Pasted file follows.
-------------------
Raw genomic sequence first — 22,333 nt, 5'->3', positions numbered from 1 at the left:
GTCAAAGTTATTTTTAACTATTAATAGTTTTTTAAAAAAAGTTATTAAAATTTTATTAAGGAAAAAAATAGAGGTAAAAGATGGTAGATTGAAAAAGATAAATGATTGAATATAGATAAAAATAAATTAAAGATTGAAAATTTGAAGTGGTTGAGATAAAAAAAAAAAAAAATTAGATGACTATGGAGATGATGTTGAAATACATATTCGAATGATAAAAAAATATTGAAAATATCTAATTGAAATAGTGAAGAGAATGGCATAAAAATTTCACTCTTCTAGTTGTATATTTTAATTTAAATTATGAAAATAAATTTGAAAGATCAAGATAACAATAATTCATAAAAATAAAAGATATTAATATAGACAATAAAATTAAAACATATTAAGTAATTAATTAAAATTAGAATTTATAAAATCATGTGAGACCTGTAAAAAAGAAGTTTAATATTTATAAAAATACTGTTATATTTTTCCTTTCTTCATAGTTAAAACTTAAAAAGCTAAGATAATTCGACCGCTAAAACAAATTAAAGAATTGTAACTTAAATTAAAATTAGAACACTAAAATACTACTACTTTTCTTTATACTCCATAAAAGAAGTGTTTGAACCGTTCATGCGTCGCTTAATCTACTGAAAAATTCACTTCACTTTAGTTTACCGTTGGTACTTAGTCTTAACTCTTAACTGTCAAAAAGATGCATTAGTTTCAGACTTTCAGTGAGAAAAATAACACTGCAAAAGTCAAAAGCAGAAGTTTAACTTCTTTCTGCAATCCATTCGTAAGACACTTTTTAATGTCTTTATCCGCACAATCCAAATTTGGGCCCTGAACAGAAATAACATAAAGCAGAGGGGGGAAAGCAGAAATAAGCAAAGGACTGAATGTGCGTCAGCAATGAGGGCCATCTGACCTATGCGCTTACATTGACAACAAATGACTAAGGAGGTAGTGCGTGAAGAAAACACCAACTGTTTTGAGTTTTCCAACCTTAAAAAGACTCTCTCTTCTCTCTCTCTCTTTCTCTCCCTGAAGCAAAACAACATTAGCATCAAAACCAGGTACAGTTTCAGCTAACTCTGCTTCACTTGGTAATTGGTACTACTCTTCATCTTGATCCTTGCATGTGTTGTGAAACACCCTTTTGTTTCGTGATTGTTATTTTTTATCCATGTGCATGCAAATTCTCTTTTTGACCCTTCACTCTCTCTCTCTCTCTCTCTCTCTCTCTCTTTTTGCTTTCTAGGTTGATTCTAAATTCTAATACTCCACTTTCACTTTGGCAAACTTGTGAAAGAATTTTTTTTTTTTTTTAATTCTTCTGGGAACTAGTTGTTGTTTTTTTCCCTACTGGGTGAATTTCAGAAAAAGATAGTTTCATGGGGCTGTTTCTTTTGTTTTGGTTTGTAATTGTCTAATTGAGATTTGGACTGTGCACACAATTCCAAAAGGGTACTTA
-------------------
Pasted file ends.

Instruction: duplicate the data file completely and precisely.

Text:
Raw genomic sequence first — 22,333 nt, 5'->3', positions numbered from 1 at the left:
GTCAAAGTTATTTTTAACTATTAATAGTTTTTTAAAAAAAGTTATTAAAATTTTATTAAGGAAAAAAATAGAGGTAAAAGATGGTAGATTGAAAAAGATAAATGATTGAATATAGATAAAAATAAATTAAAGATTGAAAATTTGAAGTGGTTGAGATAAAAAAAAAAAAAAATTAGATGACTATGGAGATGATGTTGAAATACATATTCGAATGATAAAAAAATATTGAAAATATCTAATTGAAATAGTGAAGAGAATGGCATAAAAATTTCACTCTTCTAGTTGTATATTTTAATTTAAATTATGAAAATAAATTTGAAAGATCAAGATAACAATAATTCATAAAAATAAAAGATATTAATATAGACAATAAAATTAAAACATATTAAGTAATTAATTAAAATTAGAATTTATAAAATCATGTGAGACCTGTAAAAAAGAAGTTTAATATTTATAAAAATACTGTTATATTTTTCCTTTCTTCATAGTTAAAACTTAAAAAGCTAAGATAATTCGACCGCTAAAACAAATTAAAGAATTGTAACTTAAATTAAAATTAGAACACTAAAATACTACTACTTTTCTTTATACTCCATAAAAGAAGTGTTTGAACCGTTCATGCGTCGCTTAATCTACTGAAAAATTCACTTCACTTTAGTTTACCGTTGGTACTTAGTCTTAACTCTTAACTGTCAAAAAGATGCATTAGTTTCAGACTTTCAGTGAGAAAAATAACACTGCAAAAGTCAAAAGCAGAAGTTTAACTTCTTTCTGCAATCCATTCGTAAGACACTTTTTAATGTCTTTATCCGCACAATCCAAATTTGGGCCCTGAACAGAAATAACATAAAGCAGAGGGGGGAAAGCAGAAATAAGCAAAGGACTGAATGTGCGTCAGCAATGAGGGCCATCTGACCTATGCGCTTACATTGACAACAAATGACTAAGGAGGTAGTGCGTGAAGAAAACACCAACTGTTTTGAGTTTTCCAACCTTAAAAAGACTCTCTCTTCTCTCTCTCTCTTTCTCTCCCTGAAGCAAAACAACATTAGCATCAAAACCAGGTACAGTTTCAGCTAACTCTGCTTCACTTGGTAATTGGTACTACTCTTCATCTTGATCCTTGCATGTGTTGTGAAACACCCTTTTGTTTCGTGATTGTTATTTTTTATCCATGTGCATGCAAATTCTCTTTTTGACCCTTCACTCTCTCTCTCTCTCTCTCTCTCTCTCTCTTTTTGCTTTCTAGGTTGATTCTAAATTCTAATACTCCACTTTCACTTTGGCAAACTTGTGAAAGAATTTTTTTTTTTTTTTAATTCTTCTGGGAACTAGTTGTTGTTTTTTTCCCTACTGGGTGAATTTCAGAAAAAGATAGTTTCATGGGGCTGTTTCTTTTGTTTTGGTTTGTAATTGTCTAATTGAGATTTGGACTGTGCACACAATTCCAAAAGGGTACTTA